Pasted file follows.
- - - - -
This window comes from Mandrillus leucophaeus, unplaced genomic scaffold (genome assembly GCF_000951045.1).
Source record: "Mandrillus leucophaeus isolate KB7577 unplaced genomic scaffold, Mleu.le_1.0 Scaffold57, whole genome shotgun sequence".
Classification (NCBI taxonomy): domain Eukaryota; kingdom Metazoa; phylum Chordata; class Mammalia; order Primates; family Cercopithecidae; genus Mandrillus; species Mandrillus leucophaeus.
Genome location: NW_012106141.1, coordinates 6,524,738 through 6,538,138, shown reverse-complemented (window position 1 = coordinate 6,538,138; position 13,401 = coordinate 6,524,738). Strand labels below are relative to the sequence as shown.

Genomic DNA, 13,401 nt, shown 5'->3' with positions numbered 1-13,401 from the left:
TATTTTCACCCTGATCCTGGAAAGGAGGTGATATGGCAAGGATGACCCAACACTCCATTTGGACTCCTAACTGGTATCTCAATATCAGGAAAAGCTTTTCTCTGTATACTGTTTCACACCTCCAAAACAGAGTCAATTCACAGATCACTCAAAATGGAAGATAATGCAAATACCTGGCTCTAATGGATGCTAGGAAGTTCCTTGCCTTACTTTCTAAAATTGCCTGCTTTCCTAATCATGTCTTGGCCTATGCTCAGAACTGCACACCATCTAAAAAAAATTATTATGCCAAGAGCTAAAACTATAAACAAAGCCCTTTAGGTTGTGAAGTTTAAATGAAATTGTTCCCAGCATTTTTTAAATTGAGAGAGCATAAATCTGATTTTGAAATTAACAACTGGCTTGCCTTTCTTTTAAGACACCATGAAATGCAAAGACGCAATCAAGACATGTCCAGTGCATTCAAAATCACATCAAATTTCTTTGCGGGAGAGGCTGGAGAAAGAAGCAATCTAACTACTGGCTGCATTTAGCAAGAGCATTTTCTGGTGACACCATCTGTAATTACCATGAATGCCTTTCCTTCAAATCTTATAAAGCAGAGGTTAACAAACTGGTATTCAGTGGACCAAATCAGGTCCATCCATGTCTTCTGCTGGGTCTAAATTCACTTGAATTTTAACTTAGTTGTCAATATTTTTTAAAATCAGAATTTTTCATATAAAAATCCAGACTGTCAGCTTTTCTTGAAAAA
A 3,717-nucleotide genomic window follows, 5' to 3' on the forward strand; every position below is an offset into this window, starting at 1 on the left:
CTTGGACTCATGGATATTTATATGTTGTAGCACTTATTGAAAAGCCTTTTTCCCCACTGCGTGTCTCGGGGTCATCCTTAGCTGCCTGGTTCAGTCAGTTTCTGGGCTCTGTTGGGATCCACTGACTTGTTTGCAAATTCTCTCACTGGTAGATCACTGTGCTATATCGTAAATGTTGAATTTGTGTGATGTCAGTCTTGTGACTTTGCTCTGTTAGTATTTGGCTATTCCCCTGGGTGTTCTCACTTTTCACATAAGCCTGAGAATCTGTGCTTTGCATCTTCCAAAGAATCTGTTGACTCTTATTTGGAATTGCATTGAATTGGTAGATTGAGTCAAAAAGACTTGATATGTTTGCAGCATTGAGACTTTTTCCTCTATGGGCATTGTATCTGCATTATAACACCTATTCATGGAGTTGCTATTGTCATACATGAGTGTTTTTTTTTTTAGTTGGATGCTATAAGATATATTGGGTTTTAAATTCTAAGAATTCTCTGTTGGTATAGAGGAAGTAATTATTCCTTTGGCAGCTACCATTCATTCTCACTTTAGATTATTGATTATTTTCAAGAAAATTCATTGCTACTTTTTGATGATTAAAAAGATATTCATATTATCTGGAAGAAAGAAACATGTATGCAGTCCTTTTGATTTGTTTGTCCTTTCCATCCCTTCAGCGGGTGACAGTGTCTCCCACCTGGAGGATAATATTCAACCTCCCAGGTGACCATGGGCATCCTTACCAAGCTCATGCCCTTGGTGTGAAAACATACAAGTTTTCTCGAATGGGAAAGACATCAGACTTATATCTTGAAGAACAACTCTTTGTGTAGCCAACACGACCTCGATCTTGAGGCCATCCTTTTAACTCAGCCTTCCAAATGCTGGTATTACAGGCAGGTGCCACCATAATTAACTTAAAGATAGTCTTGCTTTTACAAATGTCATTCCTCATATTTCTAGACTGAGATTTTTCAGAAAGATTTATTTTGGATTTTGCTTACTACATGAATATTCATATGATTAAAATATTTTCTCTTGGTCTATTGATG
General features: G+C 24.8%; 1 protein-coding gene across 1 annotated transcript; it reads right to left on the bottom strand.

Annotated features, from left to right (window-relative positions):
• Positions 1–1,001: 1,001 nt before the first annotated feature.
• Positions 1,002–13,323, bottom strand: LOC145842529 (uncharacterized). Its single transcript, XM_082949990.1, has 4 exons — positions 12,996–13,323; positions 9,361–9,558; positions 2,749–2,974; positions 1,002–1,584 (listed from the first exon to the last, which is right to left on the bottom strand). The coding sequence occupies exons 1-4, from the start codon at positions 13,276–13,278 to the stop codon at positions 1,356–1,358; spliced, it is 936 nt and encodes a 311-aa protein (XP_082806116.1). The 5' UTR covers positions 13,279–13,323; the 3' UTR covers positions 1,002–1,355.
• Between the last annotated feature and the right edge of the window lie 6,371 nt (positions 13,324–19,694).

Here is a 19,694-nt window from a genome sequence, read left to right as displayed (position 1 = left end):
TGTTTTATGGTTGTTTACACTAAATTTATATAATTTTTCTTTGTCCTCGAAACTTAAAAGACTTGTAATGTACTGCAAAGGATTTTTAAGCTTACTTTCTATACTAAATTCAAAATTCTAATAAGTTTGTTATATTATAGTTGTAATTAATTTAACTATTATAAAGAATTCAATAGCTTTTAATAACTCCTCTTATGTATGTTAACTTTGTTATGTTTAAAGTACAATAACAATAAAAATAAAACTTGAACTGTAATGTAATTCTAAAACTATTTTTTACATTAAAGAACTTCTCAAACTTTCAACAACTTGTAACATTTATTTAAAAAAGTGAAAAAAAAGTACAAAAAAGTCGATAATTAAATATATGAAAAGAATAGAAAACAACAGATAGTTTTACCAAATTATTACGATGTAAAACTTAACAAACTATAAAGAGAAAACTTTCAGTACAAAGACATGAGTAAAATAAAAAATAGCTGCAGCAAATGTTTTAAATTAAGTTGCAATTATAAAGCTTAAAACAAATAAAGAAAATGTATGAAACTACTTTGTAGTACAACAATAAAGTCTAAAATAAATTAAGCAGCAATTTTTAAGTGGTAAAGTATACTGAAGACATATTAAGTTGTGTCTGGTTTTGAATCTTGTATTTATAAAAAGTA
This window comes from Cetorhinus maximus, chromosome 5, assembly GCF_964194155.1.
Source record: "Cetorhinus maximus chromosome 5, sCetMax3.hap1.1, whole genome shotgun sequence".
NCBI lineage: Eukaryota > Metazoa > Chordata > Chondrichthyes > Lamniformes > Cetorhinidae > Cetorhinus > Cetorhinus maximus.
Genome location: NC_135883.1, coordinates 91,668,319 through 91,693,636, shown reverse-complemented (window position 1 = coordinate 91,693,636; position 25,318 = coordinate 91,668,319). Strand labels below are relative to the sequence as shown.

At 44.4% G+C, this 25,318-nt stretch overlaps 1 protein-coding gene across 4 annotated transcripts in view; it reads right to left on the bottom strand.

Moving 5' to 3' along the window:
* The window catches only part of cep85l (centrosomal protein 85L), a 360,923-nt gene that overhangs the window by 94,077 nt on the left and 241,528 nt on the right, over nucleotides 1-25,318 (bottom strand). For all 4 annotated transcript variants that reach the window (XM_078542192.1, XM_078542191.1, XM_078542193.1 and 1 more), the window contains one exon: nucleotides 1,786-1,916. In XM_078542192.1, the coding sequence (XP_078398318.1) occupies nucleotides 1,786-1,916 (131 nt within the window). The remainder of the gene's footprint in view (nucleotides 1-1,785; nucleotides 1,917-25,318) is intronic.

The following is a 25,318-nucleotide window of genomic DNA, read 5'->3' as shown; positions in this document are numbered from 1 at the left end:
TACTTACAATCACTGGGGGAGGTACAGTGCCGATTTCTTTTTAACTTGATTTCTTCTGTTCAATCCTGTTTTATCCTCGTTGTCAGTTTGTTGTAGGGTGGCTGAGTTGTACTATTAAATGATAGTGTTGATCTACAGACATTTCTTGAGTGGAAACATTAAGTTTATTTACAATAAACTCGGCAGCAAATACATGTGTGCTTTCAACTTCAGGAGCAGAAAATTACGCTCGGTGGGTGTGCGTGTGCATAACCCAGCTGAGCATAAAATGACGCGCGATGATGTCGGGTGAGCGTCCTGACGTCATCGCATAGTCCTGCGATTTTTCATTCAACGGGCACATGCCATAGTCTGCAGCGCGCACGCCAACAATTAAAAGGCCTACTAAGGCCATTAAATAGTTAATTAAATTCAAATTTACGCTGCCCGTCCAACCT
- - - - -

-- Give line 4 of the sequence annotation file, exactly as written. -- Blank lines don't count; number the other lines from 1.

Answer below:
Genome location: NW_012106141.1, coordinates 6,524,738 through 6,538,138, shown reverse-complemented (window position 1 = coordinate 6,538,138; position 13,401 = coordinate 6,524,738). Strand labels below are relative to the sequence as shown.